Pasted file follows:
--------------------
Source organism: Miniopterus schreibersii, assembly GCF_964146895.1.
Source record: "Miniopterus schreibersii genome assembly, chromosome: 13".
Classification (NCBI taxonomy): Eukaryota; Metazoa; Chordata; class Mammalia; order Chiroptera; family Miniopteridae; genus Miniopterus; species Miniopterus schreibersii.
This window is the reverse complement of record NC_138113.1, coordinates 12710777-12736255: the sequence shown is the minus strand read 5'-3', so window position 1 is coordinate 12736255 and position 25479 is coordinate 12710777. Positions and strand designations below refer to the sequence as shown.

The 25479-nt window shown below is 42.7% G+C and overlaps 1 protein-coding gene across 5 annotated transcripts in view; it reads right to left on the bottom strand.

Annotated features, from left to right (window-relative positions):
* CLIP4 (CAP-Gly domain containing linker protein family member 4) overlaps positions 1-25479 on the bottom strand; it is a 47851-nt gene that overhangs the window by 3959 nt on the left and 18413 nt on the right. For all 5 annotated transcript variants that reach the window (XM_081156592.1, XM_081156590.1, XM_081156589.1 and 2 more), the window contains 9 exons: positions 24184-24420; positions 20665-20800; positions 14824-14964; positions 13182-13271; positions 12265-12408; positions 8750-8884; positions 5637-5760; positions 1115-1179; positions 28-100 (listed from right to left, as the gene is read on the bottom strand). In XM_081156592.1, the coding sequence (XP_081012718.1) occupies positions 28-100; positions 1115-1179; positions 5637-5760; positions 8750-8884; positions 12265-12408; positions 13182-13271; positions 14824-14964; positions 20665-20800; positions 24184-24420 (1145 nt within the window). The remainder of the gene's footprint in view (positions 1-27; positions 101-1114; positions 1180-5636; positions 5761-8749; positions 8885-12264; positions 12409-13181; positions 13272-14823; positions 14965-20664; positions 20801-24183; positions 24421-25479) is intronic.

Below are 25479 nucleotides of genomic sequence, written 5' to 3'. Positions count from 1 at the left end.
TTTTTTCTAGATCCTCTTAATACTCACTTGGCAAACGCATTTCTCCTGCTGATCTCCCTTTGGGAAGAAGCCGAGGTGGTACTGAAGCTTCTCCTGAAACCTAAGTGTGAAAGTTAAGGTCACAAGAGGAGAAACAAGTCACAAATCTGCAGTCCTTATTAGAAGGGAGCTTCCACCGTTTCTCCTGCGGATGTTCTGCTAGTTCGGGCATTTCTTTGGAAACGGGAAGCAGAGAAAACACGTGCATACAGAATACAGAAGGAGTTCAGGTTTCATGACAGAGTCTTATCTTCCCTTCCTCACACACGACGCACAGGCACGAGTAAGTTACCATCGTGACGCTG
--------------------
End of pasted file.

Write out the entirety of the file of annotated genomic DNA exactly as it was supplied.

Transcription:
Source organism: Miniopterus schreibersii, assembly GCF_964146895.1.
Source record: "Miniopterus schreibersii genome assembly, chromosome: 13".
Classification (NCBI taxonomy): Eukaryota; Metazoa; Chordata; class Mammalia; order Chiroptera; family Miniopteridae; genus Miniopterus; species Miniopterus schreibersii.
This window is the reverse complement of record NC_138113.1, coordinates 12710777-12736255: the sequence shown is the minus strand read 5'-3', so window position 1 is coordinate 12736255 and position 25479 is coordinate 12710777. Positions and strand designations below refer to the sequence as shown.

The 25479-nt window shown below is 42.7% G+C and overlaps 1 protein-coding gene across 5 annotated transcripts in view; it reads right to left on the bottom strand.

Annotated features, from left to right (window-relative positions):
* CLIP4 (CAP-Gly domain containing linker protein family member 4) overlaps positions 1-25479 on the bottom strand; it is a 47851-nt gene that overhangs the window by 3959 nt on the left and 18413 nt on the right. For all 5 annotated transcript variants that reach the window (XM_081156592.1, XM_081156590.1, XM_081156589.1 and 2 more), the window contains 9 exons: positions 24184-24420; positions 20665-20800; positions 14824-14964; positions 13182-13271; positions 12265-12408; positions 8750-8884; positions 5637-5760; positions 1115-1179; positions 28-100 (listed from right to left, as the gene is read on the bottom strand). In XM_081156592.1, the coding sequence (XP_081012718.1) occupies positions 28-100; positions 1115-1179; positions 5637-5760; positions 8750-8884; positions 12265-12408; positions 13182-13271; positions 14824-14964; positions 20665-20800; positions 24184-24420 (1145 nt within the window). The remainder of the gene's footprint in view (positions 1-27; positions 101-1114; positions 1180-5636; positions 5761-8749; positions 8885-12264; positions 12409-13181; positions 13272-14823; positions 14965-20664; positions 20801-24183; positions 24421-25479) is intronic.

Below are 25479 nucleotides of genomic sequence, written 5' to 3'. Positions count from 1 at the left end.
TTTTTTCTAGATCCTCTTAATACTCACTTGGCAAACGCATTTCTCCTGCTGATCTCCCTTTGGGAAGAAGCCGAGGTGGTACTGAAGCTTCTCCTGAAACCTAAGTGTGAAAGTTAAGGTCACAAGAGGAGAAACAAGTCACAAATCTGCAGTCCTTATTAGAAGGGAGCTTCCACCGTTTCTCCTGCGGATGTTCTGCTAGTTCGGGCATTTCTTTGGAAACGGGAAGCAGAGAAAACACGTGCATACAGAATACAGAAGGAGTTCAGGTTTCATGACAGAGTCTTATCTTCCCTTCCTCACACACGACGCACAGGCACGAGTAAGTTACCATCGTGACGCTG